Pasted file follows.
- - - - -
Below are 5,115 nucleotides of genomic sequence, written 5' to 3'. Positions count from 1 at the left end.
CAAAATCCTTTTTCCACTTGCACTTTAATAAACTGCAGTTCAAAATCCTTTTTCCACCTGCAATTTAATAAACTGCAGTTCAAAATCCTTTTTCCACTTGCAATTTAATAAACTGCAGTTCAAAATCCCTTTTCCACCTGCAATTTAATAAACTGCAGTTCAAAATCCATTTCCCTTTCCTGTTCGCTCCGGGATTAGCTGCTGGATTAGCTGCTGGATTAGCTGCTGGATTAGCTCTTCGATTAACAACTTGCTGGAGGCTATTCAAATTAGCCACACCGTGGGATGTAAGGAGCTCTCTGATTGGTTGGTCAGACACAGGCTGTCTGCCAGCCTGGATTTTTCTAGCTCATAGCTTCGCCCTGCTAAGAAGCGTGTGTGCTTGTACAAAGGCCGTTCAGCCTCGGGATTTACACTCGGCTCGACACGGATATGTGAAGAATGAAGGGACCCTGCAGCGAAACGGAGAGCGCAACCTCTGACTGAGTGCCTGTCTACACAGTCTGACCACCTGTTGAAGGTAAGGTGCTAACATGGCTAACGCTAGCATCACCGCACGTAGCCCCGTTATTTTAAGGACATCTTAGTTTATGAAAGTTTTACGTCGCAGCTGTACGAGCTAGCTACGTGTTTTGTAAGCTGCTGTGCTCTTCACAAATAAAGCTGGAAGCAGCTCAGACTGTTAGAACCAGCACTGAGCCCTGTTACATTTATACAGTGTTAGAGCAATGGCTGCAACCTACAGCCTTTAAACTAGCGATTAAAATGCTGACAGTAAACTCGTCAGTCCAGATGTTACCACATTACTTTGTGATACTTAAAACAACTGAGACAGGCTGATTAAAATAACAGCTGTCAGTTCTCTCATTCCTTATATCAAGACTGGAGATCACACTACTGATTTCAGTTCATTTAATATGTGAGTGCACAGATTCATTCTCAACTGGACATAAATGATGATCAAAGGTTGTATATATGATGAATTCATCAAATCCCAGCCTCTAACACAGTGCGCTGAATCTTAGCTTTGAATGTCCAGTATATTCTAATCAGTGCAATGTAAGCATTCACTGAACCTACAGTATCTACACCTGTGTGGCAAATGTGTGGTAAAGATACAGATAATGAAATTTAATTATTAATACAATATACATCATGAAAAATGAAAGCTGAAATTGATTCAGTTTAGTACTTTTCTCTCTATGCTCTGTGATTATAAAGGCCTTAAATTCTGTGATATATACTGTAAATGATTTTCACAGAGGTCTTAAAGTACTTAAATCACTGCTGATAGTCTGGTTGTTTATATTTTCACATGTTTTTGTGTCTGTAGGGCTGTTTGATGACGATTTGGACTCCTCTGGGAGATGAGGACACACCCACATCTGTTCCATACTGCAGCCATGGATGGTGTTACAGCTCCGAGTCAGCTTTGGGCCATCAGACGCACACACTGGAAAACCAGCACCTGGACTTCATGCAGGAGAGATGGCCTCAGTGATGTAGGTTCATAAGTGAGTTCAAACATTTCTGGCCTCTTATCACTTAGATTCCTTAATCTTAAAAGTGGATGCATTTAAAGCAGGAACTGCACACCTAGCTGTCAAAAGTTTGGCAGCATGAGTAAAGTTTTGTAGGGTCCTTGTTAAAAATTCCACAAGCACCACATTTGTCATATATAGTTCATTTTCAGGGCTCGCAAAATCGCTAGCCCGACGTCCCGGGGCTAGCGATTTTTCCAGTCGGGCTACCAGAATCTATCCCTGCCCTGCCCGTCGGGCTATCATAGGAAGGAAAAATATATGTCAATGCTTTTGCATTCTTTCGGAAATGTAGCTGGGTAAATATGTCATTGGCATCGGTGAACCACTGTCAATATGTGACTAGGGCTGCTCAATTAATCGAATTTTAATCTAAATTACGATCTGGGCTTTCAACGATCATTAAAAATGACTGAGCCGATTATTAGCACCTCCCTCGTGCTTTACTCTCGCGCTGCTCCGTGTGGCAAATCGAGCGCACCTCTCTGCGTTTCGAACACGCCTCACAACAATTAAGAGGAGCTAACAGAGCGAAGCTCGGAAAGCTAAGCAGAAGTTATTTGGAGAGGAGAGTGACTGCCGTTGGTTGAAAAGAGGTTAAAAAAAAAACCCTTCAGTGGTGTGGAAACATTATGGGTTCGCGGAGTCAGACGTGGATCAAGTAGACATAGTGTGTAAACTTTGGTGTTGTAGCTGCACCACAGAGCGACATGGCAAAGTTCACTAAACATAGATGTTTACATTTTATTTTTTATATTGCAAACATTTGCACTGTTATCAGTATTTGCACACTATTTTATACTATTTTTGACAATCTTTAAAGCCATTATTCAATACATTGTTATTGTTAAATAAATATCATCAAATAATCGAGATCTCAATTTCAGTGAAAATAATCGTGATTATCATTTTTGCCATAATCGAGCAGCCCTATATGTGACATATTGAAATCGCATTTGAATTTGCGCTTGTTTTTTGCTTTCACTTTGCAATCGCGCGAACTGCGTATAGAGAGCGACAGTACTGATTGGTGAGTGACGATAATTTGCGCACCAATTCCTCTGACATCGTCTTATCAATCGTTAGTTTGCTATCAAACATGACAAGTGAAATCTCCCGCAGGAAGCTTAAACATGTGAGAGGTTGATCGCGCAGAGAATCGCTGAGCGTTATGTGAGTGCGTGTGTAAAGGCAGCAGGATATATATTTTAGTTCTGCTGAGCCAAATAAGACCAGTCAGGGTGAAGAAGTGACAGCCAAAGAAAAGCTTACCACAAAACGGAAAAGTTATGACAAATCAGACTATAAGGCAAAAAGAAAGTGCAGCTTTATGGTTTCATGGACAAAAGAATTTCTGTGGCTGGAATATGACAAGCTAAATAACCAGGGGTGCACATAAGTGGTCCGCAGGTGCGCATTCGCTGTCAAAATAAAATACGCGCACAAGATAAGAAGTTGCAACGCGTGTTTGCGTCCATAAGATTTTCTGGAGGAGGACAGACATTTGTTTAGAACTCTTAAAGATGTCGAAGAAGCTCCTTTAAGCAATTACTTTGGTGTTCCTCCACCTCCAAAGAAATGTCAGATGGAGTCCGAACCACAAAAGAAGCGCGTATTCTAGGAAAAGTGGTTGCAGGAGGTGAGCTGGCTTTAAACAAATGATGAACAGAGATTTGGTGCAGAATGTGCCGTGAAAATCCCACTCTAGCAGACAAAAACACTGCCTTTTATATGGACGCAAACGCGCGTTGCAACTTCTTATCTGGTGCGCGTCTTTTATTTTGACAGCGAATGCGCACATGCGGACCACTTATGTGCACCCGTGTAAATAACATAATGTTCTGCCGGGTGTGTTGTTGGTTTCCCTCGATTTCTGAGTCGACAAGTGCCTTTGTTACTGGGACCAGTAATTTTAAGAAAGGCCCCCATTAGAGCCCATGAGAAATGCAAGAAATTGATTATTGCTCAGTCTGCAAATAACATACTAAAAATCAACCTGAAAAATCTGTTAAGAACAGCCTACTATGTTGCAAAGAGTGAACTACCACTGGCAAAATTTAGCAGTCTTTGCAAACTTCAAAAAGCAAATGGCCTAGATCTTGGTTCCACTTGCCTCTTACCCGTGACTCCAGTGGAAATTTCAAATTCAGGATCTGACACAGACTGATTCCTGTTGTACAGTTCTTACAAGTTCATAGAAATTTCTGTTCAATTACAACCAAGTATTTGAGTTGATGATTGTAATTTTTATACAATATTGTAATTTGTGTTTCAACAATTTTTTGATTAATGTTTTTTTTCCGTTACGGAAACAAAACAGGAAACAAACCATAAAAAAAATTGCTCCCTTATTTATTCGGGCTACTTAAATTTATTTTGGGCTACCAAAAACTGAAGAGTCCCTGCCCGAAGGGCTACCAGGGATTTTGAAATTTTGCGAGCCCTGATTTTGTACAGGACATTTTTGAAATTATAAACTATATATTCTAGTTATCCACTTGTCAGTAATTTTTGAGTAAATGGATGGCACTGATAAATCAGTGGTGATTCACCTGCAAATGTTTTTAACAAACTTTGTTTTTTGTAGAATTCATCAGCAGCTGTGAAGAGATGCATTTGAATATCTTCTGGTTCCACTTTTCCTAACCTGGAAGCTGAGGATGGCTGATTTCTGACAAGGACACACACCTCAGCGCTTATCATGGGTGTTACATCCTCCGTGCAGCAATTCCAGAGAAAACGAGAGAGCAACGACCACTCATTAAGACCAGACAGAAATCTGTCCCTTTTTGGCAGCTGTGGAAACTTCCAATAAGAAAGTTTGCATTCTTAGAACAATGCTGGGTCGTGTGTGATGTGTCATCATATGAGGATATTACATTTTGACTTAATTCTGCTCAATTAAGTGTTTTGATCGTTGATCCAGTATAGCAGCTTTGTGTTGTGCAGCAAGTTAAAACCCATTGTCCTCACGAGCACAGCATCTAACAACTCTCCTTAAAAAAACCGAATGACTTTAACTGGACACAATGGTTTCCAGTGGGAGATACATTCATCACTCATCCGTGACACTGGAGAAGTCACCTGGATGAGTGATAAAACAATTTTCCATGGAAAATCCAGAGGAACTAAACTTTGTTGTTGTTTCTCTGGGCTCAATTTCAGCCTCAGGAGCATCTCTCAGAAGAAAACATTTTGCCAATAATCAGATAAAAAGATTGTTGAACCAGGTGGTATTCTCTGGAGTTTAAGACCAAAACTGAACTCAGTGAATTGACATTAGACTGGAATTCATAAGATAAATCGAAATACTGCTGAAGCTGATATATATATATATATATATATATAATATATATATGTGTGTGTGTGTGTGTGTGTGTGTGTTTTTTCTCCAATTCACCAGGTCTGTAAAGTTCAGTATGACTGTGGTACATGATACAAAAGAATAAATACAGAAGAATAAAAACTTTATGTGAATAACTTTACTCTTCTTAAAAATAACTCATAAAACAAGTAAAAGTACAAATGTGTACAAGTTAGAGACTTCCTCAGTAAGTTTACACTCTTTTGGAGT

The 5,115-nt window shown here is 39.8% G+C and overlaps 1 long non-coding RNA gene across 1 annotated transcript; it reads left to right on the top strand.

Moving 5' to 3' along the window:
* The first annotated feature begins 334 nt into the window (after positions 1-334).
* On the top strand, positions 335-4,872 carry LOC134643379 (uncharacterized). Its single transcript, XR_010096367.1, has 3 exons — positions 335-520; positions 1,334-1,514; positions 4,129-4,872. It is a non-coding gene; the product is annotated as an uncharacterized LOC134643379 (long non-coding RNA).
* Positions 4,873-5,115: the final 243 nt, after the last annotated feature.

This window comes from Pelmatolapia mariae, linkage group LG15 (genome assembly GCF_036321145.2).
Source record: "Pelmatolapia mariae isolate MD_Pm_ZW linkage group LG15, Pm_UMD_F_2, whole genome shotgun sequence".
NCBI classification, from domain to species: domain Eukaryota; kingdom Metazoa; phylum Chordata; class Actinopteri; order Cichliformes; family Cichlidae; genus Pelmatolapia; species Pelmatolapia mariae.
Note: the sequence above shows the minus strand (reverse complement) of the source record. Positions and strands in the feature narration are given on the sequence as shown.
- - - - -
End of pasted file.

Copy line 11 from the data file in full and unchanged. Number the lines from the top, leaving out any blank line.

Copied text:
Note: the sequence above shows the minus strand (reverse complement) of the source record. Positions and strands in the feature narration are given on the sequence as shown.